Reimbursements for registered beekeepers now available

19 Aug 2022

Registered commercial and recreational beekeepers impacted by Varroa mite in the eradication zone can now access reimbursement payments under the agreed National Response Plan.

Minister for Agriculture Dugald Saunders said beekeepers who have had their hives, honey or equipment destroyed to control the spread of the mite will be eligible from today.

“Beekeepers have been at the centre of our emergency response since Varroa mite was confirmed through routine surveillance in sentinel hives near the port of Newcastle in late June,” Mr Saunders said.

“While we know our eradication measures are crucial to the ongoing viability of our industries, they have significantly impacted beekeepers, which is why this package of support measures is so critical.

“Beekeepers have been through some really difficult times in the past few months in the fight to eradicate Varroa, and this funding will help them get back on their feet and start to plan for the future.

The owner reimbursement cost (ORC) evidence frameworks were developed by the Australian Honey Bee Industry Council (AHBIC) and Plant Health Australia (PHA) and have been agreed to by all Government and apiary industry bodies.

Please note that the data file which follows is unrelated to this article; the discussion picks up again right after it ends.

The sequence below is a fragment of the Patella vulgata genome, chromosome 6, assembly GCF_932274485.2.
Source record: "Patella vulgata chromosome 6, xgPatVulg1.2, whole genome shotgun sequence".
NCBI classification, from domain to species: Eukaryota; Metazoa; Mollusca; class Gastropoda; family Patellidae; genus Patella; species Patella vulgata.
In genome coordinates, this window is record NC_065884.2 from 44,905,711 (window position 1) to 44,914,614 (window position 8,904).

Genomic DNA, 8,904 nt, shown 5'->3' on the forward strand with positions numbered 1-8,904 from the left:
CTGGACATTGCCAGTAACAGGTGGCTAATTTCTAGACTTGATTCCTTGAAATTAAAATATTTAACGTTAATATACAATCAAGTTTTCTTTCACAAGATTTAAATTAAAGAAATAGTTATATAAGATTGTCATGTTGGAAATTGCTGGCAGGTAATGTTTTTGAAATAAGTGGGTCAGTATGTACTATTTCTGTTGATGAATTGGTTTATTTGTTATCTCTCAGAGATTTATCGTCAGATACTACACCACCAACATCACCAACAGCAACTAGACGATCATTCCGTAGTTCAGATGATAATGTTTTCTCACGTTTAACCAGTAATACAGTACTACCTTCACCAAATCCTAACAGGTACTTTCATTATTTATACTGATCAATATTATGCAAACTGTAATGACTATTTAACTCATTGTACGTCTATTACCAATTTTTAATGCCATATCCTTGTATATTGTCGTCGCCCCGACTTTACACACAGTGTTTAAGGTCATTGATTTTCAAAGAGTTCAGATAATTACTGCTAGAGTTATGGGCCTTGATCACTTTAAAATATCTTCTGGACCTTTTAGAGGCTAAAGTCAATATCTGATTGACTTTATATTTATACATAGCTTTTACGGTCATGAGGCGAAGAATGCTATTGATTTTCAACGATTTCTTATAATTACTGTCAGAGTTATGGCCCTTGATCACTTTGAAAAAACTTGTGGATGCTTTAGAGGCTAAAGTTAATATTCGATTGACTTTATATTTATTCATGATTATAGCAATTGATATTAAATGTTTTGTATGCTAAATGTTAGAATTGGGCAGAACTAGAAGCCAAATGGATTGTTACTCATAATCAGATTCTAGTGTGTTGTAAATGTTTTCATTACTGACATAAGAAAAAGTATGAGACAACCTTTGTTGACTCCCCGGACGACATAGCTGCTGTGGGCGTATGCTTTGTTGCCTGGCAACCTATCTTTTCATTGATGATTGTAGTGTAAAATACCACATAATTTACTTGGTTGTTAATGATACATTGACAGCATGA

For commercial beekeepers it includes the estimated market value of:

  • The particular hives destroyed.
  • The Queen bee destroyed.
  • A bee colony component.
  • Replacement value for any other capital items destroyed.
  • Any other costs incurred by the beekeeper as a direct result of the Response Plan.
  • The value of any destroyed honey stocks.
  • An estimated Farm Gate Value of products foregone, less beehive operating costs, resulting from a requirement under a Response Plan that bees be quarantined in, or excluded from, a specified area.

Recreational beekeepers will receive a $550 payment for each hive destroyed, or $200 for those who wish to keep their hive ware, which will cover the cost of the euthanised bees.

A $200 reimbursement will also be given for each single recreational nucleus hive that is euthanised, regardless of whether the hive ware is kept.

“Now that the evidence frameworks are in place, we want to make this process as smooth as possible, so our control centre will be contacting affected beekeepers by phone over the coming weeks,” Mr Saunders said.

“An authorised officer will visit each site and work closely with the beekeeper, record details of the hives, complete the relevant paperwork and then provide a link to the Rural Assistance Authority (RAA) application form to apply for the reimbursement.

“In terms of hives that are to be euthanised in the red eradication zone, authorised officers will work with beekeepers during this process about what they want done with their hive and their reimbursement options.”

5,742 hives have been euthanised to date and surveillance and testing has been carried out on 26,849 hives across the State.

You must be a registered beekeeper with NSW DPI to be eligible for reimbursement.

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